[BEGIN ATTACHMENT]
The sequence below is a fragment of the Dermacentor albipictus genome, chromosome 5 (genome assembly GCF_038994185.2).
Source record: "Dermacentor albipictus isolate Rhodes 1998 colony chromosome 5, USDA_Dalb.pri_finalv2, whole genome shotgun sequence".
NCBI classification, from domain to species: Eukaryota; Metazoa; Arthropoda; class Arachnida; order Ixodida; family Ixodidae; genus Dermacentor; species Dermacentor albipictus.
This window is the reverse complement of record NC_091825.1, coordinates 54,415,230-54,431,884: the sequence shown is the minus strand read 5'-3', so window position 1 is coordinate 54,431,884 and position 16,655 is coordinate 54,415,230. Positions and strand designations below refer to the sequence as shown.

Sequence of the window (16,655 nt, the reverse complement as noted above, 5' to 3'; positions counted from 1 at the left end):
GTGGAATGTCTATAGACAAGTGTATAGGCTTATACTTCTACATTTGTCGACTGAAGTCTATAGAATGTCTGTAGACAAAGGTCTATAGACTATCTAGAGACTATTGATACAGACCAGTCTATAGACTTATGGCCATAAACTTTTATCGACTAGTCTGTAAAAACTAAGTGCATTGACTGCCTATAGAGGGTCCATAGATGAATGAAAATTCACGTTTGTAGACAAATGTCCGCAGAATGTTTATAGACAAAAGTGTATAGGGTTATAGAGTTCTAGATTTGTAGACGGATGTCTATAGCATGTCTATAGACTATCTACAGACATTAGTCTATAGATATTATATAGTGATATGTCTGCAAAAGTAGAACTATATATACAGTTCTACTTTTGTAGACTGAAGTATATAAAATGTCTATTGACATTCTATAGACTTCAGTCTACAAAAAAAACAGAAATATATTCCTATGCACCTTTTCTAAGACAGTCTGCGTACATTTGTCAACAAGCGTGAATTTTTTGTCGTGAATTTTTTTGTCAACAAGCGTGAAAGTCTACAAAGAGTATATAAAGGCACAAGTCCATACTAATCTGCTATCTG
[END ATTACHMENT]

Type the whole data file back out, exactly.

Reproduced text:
The sequence below is a fragment of the Dermacentor albipictus genome, chromosome 5 (genome assembly GCF_038994185.2).
Source record: "Dermacentor albipictus isolate Rhodes 1998 colony chromosome 5, USDA_Dalb.pri_finalv2, whole genome shotgun sequence".
NCBI classification, from domain to species: Eukaryota; Metazoa; Arthropoda; class Arachnida; order Ixodida; family Ixodidae; genus Dermacentor; species Dermacentor albipictus.
This window is the reverse complement of record NC_091825.1, coordinates 54,415,230-54,431,884: the sequence shown is the minus strand read 5'-3', so window position 1 is coordinate 54,431,884 and position 16,655 is coordinate 54,415,230. Positions and strand designations below refer to the sequence as shown.

Sequence of the window (16,655 nt, the reverse complement as noted above, 5' to 3'; positions counted from 1 at the left end):
GTGGAATGTCTATAGACAAGTGTATAGGCTTATACTTCTACATTTGTCGACTGAAGTCTATAGAATGTCTGTAGACAAAGGTCTATAGACTATCTAGAGACTATTGATACAGACCAGTCTATAGACTTATGGCCATAAACTTTTATCGACTAGTCTGTAAAAACTAAGTGCATTGACTGCCTATAGAGGGTCCATAGATGAATGAAAATTCACGTTTGTAGACAAATGTCCGCAGAATGTTTATAGACAAAAGTGTATAGGGTTATAGAGTTCTAGATTTGTAGACGGATGTCTATAGCATGTCTATAGACTATCTACAGACATTAGTCTATAGATATTATATAGTGATATGTCTGCAAAAGTAGAACTATATATACAGTTCTACTTTTGTAGACTGAAGTATATAAAATGTCTATTGACATTCTATAGACTTCAGTCTACAAAAAAAACAGAAATATATTCCTATGCACCTTTTCTAAGACAGTCTGCGTACATTTGTCAACAAGCGTGAATTTTTTGTCGTGAATTTTTTTGTCAACAAGCGTGAAAGTCTACAAAGAGTATATAAAGGCACAAGTCCATACTAATCTGCTATCTG